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Employees Favor Retirement Benefits to Health Care

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While wellness and health care are currently hot topics in the benefits space, employers might want to keep their focus on retirement benefits.

The 2017 Global Benefits Attitudes Survey by Willis Towers Watson revealed that a majority of responding U.S. employees are willing to sacrifice more of their paycheck for greater employer-provided retirement benefits, but far fewer are willing to make a similar trade-off for more generous health-care benefits. The survey also found that while a majority said their benefit packages meet their needs, many want more benefit choices and flexibility.

According to the survey of nearly 5,000 U.S. employees, two-thirds of respondents (66%) said they would be willing to pay more each month for larger, more generous retirement benefits, while 61% would give up more pay to have guaranteed retirement benefits. The same is not true for health-care benefits. Only 38% are willing to pay more each month for a more generous health-care plan; 46% are willing to pay more to have lower, more predictable costs when using health-care services. Employees are even less open to paying for tools and services. Less than a quarter are willing to pay for tools and services that help them live healthier lifestyles (24%) or help improve their finances (19%). 

“While employees continue to feel vulnerable about their long-term financial prospects and say they are willing to pay more for greater retirement security, health-care benefits evoke a much different response,” said Steve Nyce, senior economist, Willis Towers Watson. “Employees, who continue to see their health-care costs increase annually, are basically saying ‘enough is enough’ as far fewer are willing to pay more each month for more generous health benefits and more predictable costs.”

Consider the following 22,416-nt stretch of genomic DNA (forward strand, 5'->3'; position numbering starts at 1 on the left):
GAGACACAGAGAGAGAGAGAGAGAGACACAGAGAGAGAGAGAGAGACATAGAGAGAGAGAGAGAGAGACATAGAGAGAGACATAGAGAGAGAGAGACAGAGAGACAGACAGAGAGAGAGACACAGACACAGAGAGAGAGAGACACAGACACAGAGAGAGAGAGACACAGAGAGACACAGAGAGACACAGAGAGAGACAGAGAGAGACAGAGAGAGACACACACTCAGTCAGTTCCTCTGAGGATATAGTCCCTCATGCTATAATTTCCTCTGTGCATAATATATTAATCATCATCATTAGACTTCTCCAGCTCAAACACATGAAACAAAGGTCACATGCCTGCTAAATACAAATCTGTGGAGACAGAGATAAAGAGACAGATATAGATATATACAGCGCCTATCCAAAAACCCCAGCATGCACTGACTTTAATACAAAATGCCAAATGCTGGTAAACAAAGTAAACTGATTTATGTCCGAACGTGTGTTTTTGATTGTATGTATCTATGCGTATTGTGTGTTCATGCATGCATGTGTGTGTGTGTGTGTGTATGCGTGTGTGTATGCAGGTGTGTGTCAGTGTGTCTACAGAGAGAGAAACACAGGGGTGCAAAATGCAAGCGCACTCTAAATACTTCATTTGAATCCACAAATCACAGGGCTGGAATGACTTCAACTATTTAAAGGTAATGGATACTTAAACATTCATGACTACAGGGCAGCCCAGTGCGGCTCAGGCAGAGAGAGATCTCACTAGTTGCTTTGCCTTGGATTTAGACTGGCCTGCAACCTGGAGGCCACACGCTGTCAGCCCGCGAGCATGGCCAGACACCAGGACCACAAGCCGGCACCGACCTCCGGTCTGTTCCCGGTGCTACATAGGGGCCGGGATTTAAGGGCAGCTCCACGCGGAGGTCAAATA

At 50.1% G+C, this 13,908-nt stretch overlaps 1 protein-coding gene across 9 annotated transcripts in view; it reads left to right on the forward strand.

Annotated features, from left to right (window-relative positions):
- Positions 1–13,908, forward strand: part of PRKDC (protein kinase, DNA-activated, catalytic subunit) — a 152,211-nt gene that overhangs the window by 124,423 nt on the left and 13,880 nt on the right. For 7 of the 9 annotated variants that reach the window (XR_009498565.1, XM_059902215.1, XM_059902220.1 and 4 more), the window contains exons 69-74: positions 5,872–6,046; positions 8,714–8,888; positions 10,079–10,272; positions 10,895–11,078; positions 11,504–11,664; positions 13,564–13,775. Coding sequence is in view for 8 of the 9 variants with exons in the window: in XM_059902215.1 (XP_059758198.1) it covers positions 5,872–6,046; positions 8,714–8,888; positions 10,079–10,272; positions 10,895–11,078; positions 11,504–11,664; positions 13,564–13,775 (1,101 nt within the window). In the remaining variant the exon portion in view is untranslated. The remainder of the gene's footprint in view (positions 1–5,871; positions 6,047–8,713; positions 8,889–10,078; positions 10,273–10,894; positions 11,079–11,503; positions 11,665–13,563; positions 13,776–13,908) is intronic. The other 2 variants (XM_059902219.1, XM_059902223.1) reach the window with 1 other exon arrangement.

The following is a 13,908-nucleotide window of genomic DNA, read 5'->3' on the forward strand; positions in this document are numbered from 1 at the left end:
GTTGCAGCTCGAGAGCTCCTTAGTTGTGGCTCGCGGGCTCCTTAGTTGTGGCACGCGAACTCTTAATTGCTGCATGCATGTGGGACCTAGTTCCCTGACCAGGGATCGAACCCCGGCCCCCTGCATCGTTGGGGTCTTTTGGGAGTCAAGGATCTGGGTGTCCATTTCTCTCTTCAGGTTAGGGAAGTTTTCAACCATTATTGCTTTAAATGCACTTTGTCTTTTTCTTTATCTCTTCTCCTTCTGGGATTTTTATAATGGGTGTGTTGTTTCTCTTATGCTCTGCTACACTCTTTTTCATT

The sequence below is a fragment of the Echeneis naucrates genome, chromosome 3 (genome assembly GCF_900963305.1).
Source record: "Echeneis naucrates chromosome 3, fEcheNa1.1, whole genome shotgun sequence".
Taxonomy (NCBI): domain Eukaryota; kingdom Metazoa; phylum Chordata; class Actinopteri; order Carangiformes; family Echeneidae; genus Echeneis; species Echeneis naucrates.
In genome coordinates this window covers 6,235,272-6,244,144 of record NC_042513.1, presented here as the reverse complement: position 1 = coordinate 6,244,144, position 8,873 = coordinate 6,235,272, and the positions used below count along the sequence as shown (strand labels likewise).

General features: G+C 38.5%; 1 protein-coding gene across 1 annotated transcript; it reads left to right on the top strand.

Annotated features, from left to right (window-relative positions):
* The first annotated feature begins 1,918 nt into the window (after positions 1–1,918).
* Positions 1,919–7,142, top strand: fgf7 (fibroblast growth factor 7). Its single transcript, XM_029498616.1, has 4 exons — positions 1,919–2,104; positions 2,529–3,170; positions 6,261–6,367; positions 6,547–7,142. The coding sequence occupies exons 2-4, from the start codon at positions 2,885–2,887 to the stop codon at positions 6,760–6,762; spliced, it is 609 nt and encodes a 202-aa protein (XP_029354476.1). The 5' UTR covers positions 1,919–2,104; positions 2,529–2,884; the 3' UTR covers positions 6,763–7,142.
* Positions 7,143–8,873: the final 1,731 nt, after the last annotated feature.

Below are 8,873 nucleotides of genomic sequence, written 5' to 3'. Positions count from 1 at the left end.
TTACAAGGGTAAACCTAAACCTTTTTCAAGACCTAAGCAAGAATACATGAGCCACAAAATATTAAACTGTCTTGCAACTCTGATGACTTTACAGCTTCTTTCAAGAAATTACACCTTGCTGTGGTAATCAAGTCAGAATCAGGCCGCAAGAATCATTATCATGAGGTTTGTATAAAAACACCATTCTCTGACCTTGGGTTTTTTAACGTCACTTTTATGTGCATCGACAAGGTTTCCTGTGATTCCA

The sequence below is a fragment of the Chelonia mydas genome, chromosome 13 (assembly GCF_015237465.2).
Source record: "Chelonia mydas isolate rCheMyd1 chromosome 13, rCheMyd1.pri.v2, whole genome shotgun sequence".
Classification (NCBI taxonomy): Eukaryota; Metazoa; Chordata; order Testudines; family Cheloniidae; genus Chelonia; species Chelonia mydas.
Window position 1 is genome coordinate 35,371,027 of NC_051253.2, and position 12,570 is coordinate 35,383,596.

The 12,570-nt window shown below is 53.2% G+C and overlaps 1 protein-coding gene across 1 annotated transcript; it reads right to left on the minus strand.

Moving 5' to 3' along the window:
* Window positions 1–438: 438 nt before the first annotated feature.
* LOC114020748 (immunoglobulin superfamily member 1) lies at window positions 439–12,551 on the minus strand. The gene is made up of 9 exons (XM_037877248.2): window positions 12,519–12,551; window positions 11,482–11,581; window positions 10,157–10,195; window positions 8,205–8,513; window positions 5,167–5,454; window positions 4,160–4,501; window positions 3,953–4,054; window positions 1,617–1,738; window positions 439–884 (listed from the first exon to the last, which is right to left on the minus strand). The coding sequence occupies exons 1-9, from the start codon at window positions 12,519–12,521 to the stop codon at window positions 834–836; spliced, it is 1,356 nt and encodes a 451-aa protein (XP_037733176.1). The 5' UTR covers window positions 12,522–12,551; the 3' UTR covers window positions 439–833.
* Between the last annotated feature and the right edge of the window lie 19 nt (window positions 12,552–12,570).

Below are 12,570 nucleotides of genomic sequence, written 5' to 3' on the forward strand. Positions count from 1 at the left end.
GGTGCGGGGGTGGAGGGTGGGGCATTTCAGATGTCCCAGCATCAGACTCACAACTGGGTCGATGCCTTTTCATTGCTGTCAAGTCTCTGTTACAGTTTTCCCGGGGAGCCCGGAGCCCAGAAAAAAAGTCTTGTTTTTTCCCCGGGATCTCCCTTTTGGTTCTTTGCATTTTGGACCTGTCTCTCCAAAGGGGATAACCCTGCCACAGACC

However, a majority of responding employees are happy with their core benefits — 59% think their retirement plan meets their needs; 66% said their health-care plan does. However, appreciation for noncore and well-being benefits lags. Only 43% said their package offers a wider variety of choice and flexibility that meets their needs, while 27% think initiatives to help them manage their finances meet their needs.

Beyond their core retirement and health-care benefits, employees are expressing a strong interest in a broader array of benefits, including more time off. Nearly six in 10 employees (58%) would take more time off in exchange for an equivalent change in pay, while the same number would take a more generous retirement plan for an equal change in pay. 55% would accept a more generous health-care plan in exchange for an equivalent change in pay. 48% would welcome more financial protection benefits, reflecting a growing interest and need for benefits to help employees address their financial needs. In addition, access to decision support is valued by workers. Nearly nine in 10 employees with benefit choices and access to decision support said their benefit programs meet their needs, which is more than twice that of those without choices. 

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